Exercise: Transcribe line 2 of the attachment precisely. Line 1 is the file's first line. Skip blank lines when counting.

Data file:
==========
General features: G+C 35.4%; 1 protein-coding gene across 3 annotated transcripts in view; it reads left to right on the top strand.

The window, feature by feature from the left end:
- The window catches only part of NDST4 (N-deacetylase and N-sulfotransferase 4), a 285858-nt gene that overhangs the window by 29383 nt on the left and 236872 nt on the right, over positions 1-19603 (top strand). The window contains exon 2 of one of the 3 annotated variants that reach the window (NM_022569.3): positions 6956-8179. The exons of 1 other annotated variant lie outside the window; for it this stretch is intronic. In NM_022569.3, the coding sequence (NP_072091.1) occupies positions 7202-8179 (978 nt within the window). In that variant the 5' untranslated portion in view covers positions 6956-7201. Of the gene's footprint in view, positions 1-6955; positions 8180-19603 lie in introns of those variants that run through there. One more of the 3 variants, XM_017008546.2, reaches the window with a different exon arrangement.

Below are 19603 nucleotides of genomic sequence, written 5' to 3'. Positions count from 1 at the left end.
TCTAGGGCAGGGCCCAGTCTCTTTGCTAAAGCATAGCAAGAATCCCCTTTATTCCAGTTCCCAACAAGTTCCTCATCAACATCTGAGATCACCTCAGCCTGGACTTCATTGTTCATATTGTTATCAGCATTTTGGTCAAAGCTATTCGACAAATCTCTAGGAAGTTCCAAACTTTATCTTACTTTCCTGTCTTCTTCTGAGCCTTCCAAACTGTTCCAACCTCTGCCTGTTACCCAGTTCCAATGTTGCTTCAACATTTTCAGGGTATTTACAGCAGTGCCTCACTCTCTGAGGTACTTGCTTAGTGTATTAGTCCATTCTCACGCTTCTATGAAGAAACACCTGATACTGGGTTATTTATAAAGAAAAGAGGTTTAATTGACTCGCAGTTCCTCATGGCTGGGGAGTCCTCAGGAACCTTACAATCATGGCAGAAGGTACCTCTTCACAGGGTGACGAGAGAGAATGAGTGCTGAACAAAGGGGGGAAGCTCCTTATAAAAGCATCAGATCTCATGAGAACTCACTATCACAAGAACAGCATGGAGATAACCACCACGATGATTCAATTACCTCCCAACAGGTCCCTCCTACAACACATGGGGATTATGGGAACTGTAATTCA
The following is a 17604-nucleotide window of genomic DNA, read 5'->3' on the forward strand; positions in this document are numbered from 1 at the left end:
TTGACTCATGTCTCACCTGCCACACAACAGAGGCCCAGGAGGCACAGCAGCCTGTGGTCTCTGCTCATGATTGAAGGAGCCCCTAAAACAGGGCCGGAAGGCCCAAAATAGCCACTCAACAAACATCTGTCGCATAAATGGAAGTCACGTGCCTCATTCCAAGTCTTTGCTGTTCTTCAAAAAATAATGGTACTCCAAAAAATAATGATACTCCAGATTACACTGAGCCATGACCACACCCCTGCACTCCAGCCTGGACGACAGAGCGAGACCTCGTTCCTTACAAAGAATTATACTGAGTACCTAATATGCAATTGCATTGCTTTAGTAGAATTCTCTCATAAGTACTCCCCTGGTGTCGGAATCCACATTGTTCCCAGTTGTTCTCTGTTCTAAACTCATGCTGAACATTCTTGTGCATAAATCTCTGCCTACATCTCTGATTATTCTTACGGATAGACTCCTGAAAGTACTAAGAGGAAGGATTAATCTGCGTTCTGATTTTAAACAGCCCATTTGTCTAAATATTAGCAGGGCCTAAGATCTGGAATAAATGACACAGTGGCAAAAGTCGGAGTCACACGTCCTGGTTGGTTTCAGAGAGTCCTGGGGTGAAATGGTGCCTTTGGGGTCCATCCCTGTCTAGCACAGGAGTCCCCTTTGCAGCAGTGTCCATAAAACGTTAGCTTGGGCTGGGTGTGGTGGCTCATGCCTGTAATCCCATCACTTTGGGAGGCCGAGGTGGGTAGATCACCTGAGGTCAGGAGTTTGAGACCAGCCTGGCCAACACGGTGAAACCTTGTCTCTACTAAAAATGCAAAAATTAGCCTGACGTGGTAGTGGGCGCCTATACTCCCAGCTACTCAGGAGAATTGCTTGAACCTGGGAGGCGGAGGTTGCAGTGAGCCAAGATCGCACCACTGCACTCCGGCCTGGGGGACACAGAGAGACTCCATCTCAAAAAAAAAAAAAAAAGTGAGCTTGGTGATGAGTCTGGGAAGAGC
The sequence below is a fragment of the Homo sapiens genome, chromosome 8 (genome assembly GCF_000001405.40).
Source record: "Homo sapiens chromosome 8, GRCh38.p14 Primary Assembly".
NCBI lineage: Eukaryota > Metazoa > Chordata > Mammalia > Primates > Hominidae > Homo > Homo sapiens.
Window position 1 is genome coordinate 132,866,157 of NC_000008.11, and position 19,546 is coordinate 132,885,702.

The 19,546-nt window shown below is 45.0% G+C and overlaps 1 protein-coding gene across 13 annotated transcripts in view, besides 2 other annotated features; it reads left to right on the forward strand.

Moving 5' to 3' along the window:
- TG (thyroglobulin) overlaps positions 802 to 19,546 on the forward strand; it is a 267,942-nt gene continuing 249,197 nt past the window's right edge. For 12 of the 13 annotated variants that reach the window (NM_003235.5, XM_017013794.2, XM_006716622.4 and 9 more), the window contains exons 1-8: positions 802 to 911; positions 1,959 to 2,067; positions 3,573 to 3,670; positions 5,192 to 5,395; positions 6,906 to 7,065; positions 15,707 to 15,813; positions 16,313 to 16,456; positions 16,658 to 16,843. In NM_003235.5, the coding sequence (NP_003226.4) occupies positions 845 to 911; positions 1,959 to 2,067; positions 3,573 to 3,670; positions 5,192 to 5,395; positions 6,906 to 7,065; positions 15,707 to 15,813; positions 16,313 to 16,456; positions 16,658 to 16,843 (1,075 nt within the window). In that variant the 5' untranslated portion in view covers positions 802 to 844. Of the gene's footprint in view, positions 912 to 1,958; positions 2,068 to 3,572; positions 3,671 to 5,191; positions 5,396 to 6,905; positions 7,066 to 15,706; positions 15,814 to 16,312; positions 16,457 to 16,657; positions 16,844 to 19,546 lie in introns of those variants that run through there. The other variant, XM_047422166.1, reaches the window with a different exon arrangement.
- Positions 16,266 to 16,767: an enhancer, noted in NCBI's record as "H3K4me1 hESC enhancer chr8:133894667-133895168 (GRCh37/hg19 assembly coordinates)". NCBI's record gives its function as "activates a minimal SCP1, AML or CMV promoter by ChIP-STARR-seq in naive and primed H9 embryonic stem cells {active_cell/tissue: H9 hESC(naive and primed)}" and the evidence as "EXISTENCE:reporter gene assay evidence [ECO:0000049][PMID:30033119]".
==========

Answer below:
The window, feature by feature from the left end: